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Cognitive Behavioural Therapy (CBT)

Cognitive behavioural therapy (CBT) is a type of therapy that aims to help you manage your problems by changing how you think and act.

CBT encourages you to talk about:

  • how you think about yourself, the world and other people
  • how what you do affects your thoughts and feelings

By talking about these things, CBT can help you to change how you think (‘cognitive’) and what you do (‘behaviour’), which can help you feel better about life.

Who can use it?

CBT is particularly helpful in tacking problems such as anxiety, depression, post-traumatic stress disorder, eating disorders and drug misuse.

Unlike other talking treatments, such as psychotherapy, CBT focuses on the problems and difficulties you have now, rather than issues from your past. It looks for practical ways you can improve your state of mind on a daily basis.

How many sessions are required

CBT usually involves weekly or fortnightly sessions with a therapist. The number of sessions required varies greatly depending on your problems and objectives, with treatment usually lasting from six weeks to six months.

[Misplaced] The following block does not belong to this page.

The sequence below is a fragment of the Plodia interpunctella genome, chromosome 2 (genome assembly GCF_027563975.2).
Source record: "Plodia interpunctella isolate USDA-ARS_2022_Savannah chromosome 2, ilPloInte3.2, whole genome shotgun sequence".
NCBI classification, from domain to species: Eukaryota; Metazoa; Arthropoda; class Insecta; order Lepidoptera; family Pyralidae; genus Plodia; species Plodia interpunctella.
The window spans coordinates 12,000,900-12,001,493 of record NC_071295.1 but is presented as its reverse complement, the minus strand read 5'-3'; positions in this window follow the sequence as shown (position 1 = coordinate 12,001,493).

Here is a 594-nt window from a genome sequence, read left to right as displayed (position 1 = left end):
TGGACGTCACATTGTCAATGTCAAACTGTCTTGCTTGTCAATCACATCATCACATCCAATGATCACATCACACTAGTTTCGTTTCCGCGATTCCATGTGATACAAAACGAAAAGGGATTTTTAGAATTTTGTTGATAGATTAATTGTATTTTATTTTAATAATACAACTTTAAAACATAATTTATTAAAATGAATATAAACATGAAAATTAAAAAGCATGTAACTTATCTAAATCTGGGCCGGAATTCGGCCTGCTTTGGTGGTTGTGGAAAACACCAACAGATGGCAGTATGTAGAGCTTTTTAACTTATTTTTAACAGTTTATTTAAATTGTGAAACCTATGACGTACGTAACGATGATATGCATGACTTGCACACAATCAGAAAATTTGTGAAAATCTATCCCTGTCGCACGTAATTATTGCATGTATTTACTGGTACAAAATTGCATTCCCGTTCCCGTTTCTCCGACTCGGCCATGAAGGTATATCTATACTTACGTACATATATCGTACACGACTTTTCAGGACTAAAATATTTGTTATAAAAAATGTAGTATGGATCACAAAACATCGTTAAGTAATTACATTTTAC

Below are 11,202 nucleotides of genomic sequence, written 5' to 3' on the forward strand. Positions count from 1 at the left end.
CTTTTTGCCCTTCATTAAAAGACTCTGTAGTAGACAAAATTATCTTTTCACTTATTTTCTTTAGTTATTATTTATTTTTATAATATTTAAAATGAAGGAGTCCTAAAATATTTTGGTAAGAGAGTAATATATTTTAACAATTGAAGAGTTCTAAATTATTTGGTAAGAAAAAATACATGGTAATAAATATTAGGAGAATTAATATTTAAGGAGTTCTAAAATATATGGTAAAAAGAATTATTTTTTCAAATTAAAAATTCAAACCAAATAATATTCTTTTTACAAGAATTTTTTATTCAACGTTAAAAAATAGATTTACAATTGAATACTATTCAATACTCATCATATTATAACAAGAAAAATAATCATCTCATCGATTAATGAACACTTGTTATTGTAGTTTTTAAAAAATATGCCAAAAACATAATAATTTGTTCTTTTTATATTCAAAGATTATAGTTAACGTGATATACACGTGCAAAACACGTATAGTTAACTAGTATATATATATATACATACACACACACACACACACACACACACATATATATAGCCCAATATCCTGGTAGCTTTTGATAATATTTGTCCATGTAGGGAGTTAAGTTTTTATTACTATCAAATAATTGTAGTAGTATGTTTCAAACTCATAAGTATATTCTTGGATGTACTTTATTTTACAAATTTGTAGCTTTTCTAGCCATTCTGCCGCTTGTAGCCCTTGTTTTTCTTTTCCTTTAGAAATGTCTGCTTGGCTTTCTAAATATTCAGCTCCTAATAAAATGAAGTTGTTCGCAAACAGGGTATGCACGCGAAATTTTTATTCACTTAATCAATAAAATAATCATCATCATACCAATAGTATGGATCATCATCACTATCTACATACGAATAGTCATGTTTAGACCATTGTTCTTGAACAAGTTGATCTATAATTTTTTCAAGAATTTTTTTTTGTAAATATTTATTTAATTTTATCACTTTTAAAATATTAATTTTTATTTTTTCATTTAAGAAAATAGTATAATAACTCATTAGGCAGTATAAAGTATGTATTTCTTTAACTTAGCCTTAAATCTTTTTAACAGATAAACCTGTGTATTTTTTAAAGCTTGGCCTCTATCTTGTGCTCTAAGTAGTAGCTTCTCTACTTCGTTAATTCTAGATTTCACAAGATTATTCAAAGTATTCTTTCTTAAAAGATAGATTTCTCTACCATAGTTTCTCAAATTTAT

CBT can help you see how your thoughts and behaviour relate to the way you feel, and how this might contribute to problems in your life.Your therapist will help you find ways to change your thought patterns and behaviour so you can cope with your problems and anxieties better (see below).

CBT cannot remove your problems, but can help you to manage them in a more positive way.

CBT is thought to be one of the most effective treatments for anxiety and depression.

Helpful and unhelpful reactions

CBT helps you to realise that your problems are often created by you. It is not the situation itself that is making you unhappy, but how you think about it and react to it. The Royal College of Psychiatrists illustrates this using the following example:

  • Situation: You have had a bad day, feel fed up, so go out shopping. As you walk down the road, someone you know walks by and apparently ignores you.
  • Unhelpful thoughts such as ‘They ignored me - they don't like me’ result in you feeling low and rejected, and you get stomach cramps and feel sick. You decide to go home and avoid the person.
  • Helpful thoughts such as ‘They look a bit wrapped up in themselves - I wonder if there's something wrong?’ mean you feel concern for the person, rather than negative feelings, and you get in touch to make sure they are ok.



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